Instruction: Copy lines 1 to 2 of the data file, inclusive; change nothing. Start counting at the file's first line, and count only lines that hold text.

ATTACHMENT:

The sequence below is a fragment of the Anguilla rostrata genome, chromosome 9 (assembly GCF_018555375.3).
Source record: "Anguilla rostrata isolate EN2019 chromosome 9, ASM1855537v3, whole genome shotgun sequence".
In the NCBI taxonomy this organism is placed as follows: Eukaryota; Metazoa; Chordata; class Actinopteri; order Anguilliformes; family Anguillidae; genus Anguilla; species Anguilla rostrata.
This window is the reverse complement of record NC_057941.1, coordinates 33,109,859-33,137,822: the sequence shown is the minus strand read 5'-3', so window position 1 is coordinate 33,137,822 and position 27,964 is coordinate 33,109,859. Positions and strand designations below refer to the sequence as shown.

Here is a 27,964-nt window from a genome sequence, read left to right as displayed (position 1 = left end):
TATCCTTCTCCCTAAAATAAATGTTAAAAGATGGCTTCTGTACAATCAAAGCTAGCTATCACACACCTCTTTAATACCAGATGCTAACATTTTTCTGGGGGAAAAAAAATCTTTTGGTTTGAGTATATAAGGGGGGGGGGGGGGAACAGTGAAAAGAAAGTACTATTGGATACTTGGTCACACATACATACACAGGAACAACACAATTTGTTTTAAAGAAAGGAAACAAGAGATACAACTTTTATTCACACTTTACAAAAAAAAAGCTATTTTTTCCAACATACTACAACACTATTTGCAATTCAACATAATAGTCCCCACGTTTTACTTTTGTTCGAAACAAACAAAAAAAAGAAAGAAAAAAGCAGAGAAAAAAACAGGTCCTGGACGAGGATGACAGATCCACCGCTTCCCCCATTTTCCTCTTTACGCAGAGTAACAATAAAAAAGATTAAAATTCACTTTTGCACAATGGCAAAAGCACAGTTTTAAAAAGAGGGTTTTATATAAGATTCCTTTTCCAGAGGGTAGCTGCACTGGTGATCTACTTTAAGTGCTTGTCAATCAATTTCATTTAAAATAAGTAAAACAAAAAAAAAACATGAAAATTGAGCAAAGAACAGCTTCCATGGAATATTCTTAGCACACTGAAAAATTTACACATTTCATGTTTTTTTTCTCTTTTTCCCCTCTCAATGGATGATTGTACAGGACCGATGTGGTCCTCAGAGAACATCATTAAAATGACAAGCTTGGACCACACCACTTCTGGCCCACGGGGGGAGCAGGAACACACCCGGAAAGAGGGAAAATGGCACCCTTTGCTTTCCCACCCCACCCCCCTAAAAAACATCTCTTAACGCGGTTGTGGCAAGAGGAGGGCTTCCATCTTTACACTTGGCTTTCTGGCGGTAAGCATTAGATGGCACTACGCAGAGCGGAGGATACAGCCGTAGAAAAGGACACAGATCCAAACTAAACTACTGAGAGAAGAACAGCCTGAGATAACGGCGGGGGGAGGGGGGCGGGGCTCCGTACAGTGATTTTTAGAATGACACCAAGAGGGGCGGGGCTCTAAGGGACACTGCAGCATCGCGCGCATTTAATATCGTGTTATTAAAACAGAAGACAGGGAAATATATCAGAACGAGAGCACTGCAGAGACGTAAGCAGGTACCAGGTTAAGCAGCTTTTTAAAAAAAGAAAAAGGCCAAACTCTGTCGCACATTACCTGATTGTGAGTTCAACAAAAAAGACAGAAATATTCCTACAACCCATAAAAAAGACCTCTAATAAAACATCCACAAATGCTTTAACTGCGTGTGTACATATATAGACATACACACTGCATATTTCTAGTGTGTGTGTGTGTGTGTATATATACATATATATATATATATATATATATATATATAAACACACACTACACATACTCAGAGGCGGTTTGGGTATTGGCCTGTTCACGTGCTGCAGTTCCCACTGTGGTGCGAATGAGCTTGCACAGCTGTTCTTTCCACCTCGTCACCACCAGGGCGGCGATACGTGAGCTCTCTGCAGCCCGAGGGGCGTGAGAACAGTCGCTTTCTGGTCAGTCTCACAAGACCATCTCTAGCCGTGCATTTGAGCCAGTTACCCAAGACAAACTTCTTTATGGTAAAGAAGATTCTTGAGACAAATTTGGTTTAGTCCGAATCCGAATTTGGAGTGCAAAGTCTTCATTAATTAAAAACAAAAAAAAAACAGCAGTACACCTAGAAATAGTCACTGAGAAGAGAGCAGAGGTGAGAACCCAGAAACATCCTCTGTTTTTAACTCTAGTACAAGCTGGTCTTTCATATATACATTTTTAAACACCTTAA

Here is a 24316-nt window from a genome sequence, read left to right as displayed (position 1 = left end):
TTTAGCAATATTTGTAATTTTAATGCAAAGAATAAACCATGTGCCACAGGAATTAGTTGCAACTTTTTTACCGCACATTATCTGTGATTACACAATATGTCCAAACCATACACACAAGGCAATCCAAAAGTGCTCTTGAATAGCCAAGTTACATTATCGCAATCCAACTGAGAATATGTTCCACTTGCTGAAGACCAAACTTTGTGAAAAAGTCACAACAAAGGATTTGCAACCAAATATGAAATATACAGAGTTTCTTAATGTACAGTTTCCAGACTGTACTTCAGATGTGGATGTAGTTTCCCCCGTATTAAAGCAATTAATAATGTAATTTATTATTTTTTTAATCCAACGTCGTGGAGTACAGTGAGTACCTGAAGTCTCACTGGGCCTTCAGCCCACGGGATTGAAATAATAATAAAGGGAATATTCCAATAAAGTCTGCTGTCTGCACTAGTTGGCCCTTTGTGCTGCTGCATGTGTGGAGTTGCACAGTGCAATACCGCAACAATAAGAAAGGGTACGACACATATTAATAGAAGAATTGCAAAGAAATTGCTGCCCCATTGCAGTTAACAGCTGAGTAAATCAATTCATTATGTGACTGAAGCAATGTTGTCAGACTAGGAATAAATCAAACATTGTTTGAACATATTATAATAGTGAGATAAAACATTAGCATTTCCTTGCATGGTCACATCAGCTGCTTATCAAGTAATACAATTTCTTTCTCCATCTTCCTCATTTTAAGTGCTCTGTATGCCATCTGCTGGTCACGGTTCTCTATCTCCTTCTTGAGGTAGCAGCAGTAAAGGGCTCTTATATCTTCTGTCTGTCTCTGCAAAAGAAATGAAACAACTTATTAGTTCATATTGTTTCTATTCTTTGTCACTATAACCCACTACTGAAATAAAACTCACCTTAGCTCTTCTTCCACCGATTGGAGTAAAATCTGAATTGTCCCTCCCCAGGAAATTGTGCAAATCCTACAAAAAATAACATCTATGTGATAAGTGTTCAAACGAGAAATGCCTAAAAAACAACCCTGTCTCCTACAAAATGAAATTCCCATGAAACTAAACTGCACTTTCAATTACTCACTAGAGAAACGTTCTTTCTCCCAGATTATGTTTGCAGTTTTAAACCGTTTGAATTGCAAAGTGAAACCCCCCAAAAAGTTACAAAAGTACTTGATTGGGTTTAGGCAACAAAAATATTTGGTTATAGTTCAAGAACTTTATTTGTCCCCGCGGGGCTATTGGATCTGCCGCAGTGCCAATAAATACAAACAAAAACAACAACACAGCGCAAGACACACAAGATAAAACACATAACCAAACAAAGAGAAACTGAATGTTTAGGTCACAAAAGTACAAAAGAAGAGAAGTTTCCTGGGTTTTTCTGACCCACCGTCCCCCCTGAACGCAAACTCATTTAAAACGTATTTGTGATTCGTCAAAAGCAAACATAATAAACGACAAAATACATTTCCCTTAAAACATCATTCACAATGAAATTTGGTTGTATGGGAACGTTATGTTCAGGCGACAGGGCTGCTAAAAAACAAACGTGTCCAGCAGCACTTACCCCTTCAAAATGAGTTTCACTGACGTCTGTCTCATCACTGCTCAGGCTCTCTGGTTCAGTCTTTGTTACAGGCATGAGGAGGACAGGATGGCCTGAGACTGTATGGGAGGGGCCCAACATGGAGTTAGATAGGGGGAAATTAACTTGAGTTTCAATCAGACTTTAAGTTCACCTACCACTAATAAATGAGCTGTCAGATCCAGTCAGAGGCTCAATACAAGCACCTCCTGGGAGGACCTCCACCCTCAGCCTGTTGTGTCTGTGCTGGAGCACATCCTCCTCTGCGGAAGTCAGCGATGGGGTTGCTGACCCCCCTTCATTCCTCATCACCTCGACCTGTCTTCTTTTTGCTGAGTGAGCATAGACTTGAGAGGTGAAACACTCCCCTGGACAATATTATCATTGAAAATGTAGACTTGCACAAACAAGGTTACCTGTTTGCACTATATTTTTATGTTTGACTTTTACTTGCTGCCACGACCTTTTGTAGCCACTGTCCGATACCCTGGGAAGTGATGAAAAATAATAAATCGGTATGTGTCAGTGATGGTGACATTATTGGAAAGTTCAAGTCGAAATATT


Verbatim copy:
The sequence below is a fragment of the Anguilla rostrata genome, chromosome 9 (assembly GCF_018555375.3).
Source record: "Anguilla rostrata isolate EN2019 chromosome 9, ASM1855537v3, whole genome shotgun sequence".